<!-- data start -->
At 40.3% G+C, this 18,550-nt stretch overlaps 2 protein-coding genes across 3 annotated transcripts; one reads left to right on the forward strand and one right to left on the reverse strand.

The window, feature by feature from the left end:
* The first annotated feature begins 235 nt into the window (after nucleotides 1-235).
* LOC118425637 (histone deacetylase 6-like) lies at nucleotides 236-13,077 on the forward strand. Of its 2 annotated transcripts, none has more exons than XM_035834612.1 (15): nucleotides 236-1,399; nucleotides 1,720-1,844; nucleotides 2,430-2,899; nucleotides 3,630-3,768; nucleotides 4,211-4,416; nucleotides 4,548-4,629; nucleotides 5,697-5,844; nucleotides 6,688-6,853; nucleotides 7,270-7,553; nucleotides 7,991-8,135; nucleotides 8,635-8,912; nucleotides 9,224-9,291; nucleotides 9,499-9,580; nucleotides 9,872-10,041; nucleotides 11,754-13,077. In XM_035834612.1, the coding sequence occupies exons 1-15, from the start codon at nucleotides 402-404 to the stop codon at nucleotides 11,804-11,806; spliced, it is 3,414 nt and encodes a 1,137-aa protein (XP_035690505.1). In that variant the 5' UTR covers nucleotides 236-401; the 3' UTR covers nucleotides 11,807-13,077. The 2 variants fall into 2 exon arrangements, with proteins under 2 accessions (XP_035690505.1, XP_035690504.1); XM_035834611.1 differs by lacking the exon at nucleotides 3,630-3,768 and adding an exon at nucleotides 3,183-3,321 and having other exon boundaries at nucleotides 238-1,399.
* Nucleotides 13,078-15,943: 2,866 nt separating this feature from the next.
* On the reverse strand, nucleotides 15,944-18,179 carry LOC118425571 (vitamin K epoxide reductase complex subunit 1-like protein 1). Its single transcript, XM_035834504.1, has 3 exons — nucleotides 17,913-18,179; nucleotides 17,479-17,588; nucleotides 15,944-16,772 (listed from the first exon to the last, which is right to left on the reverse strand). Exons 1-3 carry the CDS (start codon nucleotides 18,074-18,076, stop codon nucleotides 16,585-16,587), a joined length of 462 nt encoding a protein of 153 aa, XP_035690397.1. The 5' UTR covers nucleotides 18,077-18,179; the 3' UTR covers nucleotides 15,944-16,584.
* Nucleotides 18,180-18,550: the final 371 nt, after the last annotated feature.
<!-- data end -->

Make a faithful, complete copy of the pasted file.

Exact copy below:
At 40.3% G+C, this 18,550-nt stretch overlaps 2 protein-coding genes across 3 annotated transcripts; one reads left to right on the forward strand and one right to left on the reverse strand.

The window, feature by feature from the left end:
* The first annotated feature begins 235 nt into the window (after nucleotides 1-235).
* LOC118425637 (histone deacetylase 6-like) lies at nucleotides 236-13,077 on the forward strand. Of its 2 annotated transcripts, none has more exons than XM_035834612.1 (15): nucleotides 236-1,399; nucleotides 1,720-1,844; nucleotides 2,430-2,899; nucleotides 3,630-3,768; nucleotides 4,211-4,416; nucleotides 4,548-4,629; nucleotides 5,697-5,844; nucleotides 6,688-6,853; nucleotides 7,270-7,553; nucleotides 7,991-8,135; nucleotides 8,635-8,912; nucleotides 9,224-9,291; nucleotides 9,499-9,580; nucleotides 9,872-10,041; nucleotides 11,754-13,077. In XM_035834612.1, the coding sequence occupies exons 1-15, from the start codon at nucleotides 402-404 to the stop codon at nucleotides 11,804-11,806; spliced, it is 3,414 nt and encodes a 1,137-aa protein (XP_035690505.1). In that variant the 5' UTR covers nucleotides 236-401; the 3' UTR covers nucleotides 11,807-13,077. The 2 variants fall into 2 exon arrangements, with proteins under 2 accessions (XP_035690505.1, XP_035690504.1); XM_035834611.1 differs by lacking the exon at nucleotides 3,630-3,768 and adding an exon at nucleotides 3,183-3,321 and having other exon boundaries at nucleotides 238-1,399.
* Nucleotides 13,078-15,943: 2,866 nt separating this feature from the next.
* On the reverse strand, nucleotides 15,944-18,179 carry LOC118425571 (vitamin K epoxide reductase complex subunit 1-like protein 1). Its single transcript, XM_035834504.1, has 3 exons — nucleotides 17,913-18,179; nucleotides 17,479-17,588; nucleotides 15,944-16,772 (listed from the first exon to the last, which is right to left on the reverse strand). Exons 1-3 carry the CDS (start codon nucleotides 18,074-18,076, stop codon nucleotides 16,585-16,587), a joined length of 462 nt encoding a protein of 153 aa, XP_035690397.1. The 5' UTR covers nucleotides 18,077-18,179; the 3' UTR covers nucleotides 15,944-16,584.
* Nucleotides 18,180-18,550: the final 371 nt, after the last annotated feature.